Microsoft Word - News Release -- Mosquito Prevention.doc

OTTAWA, Kan. — June 7, 2017 — The City of Ottawa encourages residents to take preventative steps against mosquitos this summer.


The most common disease spread by mosquitoes in Kansas is the West Nile virus. In 2015, 34 cases of West Nile were identified in Kansas, including one in Franklin County. Of the 34 cases, 20 people were hospitalized and two died. Viruses in the national news, such as Zika, are a concern in some places in the United States. No cases of Zika, Dengue or Yellow Fever have been locally acquired in Kansas.


“Preventing the spread of diseases depends largely on mosquito prevention and control measures,” Stormwater Coordinator Adam Grim said. “The city is partnering with the Franklin County Health Department to be proactive about managing the mosquito population within the city and the surrounding area by targeting mosquito eggs and larvae.”


Midge Ransom, director of the health department, said residents and business owners play an important role in making sure their properties don’t have areas that will harbor mosquito growth.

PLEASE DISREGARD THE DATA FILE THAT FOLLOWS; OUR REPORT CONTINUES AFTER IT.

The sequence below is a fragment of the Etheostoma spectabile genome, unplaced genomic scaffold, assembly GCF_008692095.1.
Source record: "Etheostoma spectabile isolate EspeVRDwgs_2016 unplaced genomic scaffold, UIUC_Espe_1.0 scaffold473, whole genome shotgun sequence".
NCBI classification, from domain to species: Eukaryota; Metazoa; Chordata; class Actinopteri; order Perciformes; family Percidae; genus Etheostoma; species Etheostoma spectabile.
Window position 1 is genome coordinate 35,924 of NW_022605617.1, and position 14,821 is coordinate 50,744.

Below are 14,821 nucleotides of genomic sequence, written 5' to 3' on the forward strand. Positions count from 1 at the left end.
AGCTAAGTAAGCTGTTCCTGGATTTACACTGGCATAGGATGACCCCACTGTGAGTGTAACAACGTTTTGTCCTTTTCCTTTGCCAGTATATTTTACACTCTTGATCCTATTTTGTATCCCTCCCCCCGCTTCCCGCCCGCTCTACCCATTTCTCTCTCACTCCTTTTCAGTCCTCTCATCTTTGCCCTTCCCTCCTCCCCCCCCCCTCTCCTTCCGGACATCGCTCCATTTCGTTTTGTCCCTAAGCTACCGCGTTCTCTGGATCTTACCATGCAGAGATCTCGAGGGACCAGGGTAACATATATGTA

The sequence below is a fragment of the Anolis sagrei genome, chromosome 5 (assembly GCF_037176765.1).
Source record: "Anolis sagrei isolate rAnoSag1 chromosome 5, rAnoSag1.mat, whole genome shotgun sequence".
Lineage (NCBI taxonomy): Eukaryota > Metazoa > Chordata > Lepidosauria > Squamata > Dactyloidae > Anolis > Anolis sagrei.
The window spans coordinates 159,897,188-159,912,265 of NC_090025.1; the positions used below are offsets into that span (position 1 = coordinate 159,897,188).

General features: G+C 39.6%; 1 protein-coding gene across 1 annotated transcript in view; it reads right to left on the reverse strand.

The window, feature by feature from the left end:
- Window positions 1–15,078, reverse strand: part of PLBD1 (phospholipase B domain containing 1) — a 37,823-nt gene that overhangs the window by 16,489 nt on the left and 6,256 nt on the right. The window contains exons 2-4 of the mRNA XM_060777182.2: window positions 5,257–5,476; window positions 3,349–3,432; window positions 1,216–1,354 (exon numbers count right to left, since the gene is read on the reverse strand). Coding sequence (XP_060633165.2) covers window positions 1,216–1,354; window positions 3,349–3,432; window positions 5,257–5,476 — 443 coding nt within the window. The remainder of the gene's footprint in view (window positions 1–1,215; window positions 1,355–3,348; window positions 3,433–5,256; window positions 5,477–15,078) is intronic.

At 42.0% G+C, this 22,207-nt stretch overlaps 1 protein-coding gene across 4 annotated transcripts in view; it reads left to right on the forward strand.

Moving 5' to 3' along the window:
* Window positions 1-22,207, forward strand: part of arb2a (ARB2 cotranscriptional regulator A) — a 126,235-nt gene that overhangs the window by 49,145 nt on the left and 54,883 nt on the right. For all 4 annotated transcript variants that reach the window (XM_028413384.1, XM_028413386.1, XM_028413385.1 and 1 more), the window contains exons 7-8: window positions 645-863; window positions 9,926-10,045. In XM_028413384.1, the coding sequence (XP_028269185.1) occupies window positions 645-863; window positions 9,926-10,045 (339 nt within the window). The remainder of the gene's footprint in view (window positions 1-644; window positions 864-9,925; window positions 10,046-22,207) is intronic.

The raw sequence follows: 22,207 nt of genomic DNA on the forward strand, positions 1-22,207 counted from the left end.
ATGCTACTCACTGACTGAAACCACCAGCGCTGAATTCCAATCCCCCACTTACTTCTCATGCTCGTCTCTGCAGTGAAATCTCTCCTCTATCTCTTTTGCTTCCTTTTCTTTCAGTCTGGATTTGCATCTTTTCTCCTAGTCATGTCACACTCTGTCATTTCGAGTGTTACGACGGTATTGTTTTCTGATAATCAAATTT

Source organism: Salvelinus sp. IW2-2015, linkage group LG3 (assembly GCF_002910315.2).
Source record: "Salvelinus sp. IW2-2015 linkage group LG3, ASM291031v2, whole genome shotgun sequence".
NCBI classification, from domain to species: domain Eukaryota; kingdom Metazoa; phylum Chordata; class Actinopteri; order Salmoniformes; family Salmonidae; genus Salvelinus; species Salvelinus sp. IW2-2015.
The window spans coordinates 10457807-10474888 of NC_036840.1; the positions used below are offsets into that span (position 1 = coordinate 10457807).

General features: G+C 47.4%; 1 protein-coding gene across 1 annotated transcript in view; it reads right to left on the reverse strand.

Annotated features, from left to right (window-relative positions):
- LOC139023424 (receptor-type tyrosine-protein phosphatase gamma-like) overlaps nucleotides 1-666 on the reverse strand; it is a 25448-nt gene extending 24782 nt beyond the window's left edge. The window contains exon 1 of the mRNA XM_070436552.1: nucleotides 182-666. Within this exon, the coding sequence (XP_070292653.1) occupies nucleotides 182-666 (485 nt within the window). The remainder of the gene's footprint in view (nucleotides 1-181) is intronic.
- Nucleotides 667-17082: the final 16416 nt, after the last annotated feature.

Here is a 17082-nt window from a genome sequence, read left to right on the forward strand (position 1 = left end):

Ransom encourages everyone to:

·         Empty containers that hold water: flower pots, wading pools, tires, buckets, toys and birdbaths.

·         Keep water storage containers tightly covered.

·         If you have a septic tank, repair cracks and cover the open vent or pipes.

·         Keep mosquitoes out of your home with window and door screens.

·         Use insect repellent containing DEET or picaridin as directed and wear long sleeves and

long pants and/or treated clothing to protect yourself.

“Fill water holes, empty containers that are sitting around your property and dispose of things like tires that can hold water,” she said. “Change water daily for animals and clean fish ponds and swimming pools. Even the trays under potted plants should be free from standing water.”

Grim said the reason why standing water removal needs to happen so frequently is because mosquitoes can go from egg to adult in one week.


“If you have fountains, stock tanks or other standing water that cannot be covered, dumped or removed, and will not be used for drinking, a larvicide can help control mosquitoes,” he said. “Follow the instructions on the label and apply only the amount recommended.”


For more information about mosquito prevention, contact the City of Ottawa at 785-229-3632 or the health department at 785-229-3530.